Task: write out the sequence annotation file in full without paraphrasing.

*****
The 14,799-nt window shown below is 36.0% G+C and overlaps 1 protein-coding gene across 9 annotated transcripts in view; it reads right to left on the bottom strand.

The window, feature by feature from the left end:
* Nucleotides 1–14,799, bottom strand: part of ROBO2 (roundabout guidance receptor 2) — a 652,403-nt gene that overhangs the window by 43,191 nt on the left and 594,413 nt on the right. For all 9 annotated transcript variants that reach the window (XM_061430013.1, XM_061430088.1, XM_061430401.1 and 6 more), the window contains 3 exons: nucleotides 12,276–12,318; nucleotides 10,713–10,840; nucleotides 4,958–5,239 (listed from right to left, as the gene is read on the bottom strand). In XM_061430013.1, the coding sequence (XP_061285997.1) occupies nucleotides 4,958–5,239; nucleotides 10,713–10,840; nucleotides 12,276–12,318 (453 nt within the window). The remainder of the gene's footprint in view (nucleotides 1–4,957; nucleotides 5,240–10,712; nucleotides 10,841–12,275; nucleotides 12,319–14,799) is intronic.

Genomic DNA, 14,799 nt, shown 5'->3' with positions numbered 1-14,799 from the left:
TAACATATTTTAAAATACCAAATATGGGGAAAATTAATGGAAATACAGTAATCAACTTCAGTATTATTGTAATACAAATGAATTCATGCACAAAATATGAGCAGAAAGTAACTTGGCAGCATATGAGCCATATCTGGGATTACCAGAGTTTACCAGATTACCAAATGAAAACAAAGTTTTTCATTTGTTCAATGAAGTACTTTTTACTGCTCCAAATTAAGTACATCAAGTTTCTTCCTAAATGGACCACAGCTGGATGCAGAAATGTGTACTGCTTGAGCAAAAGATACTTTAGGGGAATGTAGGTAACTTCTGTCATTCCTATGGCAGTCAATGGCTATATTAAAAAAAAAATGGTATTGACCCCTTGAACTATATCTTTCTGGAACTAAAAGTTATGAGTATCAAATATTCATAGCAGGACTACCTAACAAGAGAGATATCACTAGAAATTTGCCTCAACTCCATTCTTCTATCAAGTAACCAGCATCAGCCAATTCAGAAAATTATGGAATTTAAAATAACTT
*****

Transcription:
The 14,799-nt window shown below is 36.0% G+C and overlaps 1 protein-coding gene across 9 annotated transcripts in view; it reads right to left on the bottom strand.

The window, feature by feature from the left end:
* Nucleotides 1–14,799, bottom strand: part of ROBO2 (roundabout guidance receptor 2) — a 652,403-nt gene that overhangs the window by 43,191 nt on the left and 594,413 nt on the right. For all 9 annotated transcript variants that reach the window (XM_061430013.1, XM_061430088.1, XM_061430401.1 and 6 more), the window contains 3 exons: nucleotides 12,276–12,318; nucleotides 10,713–10,840; nucleotides 4,958–5,239 (listed from right to left, as the gene is read on the bottom strand). In XM_061430013.1, the coding sequence (XP_061285997.1) occupies nucleotides 4,958–5,239; nucleotides 10,713–10,840; nucleotides 12,276–12,318 (453 nt within the window). The remainder of the gene's footprint in view (nucleotides 1–4,957; nucleotides 5,240–10,712; nucleotides 10,841–12,275; nucleotides 12,319–14,799) is intronic.

Genomic DNA, 14,799 nt, shown 5'->3' with positions numbered 1-14,799 from the left:
TAACATATTTTAAAATACCAAATATGGGGAAAATTAATGGAAATACAGTAATCAACTTCAGTATTATTGTAATACAAATGAATTCATGCACAAAATATGAGCAGAAAGTAACTTGGCAGCATATGAGCCATATCTGGGATTACCAGAGTTTACCAGATTACCAAATGAAAACAAAGTTTTTCATTTGTTCAATGAAGTACTTTTTACTGCTCCAAATTAAGTACATCAAGTTTCTTCCTAAATGGACCACAGCTGGATGCAGAAATGTGTACTGCTTGAGCAAAAGATACTTTAGGGGAATGTAGGTAACTTCTGTCATTCCTATGGCAGTCAATGGCTATATTAAAAAAAAAATGGTATTGACCCCTTGAACTATATCTTTCTGGAACTAAAAGTTATGAGTATCAAATATTCATAGCAGGACTACCTAACAAGAGAGATATCACTAGAAATTTGCCTCAACTCCATTCTTCTATCAAGTAACCAGCATCAGCCAATTCAGAAAATTATGGAATTTAAAATAACTT